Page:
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Saudi Journal of Kidney Diseases and Transplantation
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CASE REPORT Table of Contents   
Year : 2005  |  Volume : 16  |  Issue : 2  |  Page : 198-200
Tuberculous Tracheo-Esophageal Fistula in a Renal Transplant Patient


Hamed Al-Essa Organ Transplantation Center, Kuwait

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   Abstract 

The incidence of mycobacterial infection (TB) is significantly higher in patients with end-stage renal disease and renal transplant recipients than in normal individuals. Tracheoesophageal fistulas (TEF) resulting from Mycobacterium tuberculosis infection are uncommon. We describe a 44-year old renal transplant recipient with such a lesion that had typical clinical presentation and radiological appearance of TEF and was successfully treated conservatively.

How to cite this article:
Samhan M, Al-Mousawi M, Halim M, Nampoory M. Tuberculous Tracheo-Esophageal Fistula in a Renal Transplant Patient. Saudi J Kidney Dis Transpl 2005;16:198-200

How to cite this URL:
Samhan M, Al-Mousawi M, Halim M, Nampoory M. Tuberculous Tracheo-Esophageal Fistula in a Renal Transplant Patient. Saudi J Kidney Dis Transpl [serial online] 2005 [cited 2020 Feb 16];16:198-200. Available from: http://www.sjkdt.org/text.asp?2005/16/2/198/32941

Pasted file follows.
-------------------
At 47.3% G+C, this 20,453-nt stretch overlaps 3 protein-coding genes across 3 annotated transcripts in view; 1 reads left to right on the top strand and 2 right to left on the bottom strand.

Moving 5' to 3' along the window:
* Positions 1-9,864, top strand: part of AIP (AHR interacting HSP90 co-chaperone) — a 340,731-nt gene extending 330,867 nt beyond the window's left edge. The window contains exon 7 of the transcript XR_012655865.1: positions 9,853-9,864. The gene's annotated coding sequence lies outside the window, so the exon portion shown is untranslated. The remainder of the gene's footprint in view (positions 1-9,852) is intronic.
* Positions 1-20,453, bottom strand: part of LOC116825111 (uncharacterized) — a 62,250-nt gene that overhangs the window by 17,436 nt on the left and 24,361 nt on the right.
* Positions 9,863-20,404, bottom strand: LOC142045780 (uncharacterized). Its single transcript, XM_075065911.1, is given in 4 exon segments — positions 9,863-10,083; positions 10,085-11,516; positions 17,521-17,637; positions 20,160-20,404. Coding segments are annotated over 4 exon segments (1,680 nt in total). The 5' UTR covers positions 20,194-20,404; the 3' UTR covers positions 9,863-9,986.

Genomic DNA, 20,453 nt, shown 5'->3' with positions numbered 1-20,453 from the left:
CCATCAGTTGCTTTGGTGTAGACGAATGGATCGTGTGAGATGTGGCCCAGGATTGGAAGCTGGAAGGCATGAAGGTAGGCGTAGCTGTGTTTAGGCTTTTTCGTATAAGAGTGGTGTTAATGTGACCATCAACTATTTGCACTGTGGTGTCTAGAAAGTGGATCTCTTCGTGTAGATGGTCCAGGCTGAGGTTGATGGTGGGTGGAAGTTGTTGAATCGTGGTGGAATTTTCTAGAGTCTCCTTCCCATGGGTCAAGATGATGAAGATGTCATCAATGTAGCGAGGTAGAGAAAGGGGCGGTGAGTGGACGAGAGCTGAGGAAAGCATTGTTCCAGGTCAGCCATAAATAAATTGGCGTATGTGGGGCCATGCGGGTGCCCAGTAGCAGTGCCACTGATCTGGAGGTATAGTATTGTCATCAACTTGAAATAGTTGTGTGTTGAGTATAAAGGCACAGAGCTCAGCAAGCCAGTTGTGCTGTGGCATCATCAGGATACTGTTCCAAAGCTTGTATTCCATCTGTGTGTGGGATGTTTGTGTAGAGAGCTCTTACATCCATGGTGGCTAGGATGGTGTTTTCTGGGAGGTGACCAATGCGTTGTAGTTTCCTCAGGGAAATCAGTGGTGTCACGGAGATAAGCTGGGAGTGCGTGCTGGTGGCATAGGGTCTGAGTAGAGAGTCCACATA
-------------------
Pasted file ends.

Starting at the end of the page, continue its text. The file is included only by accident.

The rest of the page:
Introduction Top


The incidence of tuberculosis (TB) is signi­ficantly higher in patients with end-stage renal disease and renal transplant recipients than in normal individuals. These patients suffer from defects in cell-mediated immunity that result in decreased host resistance to infection.

Tracheoesophageal fistulas (TEF) resulting from Mycobacterium tuberculosis infection are uncommon. We describe a renal transplant recipient with such a lesion that had typical clinical presentation and radiological appea­rance of TEF and was successfully treated conservatively.


   Case Report Top


A 44 year-old ex-soldier was diagnosed in April 1999 to suffer from chronic renal failure (CRF) of unknown etiology and was main­tained on peritoneal dialysis therapy. He received living unrelated kidney transplant in August 1999 and was maintained on triple immunosuppressive therapy with cyclosporine, mycophenolate mofetil and prednisolone. Three months later, the patient started follow-up in our center. His clinical condition was remark­able for impaired renal graft function (serum creatinine 170 -200 µmol/l), iron deficiency anemia (hemoglobin 96 grams/l), and slowly progressive dysphagia to solid food of one­year duration, which was not present prior to transplantation. Two weeks later, he was admitted to our center with productive cough, fever of 38.3° C and chills of three days duration, with clinical and radiological signs of chest infection, without detected lymphadenopathy.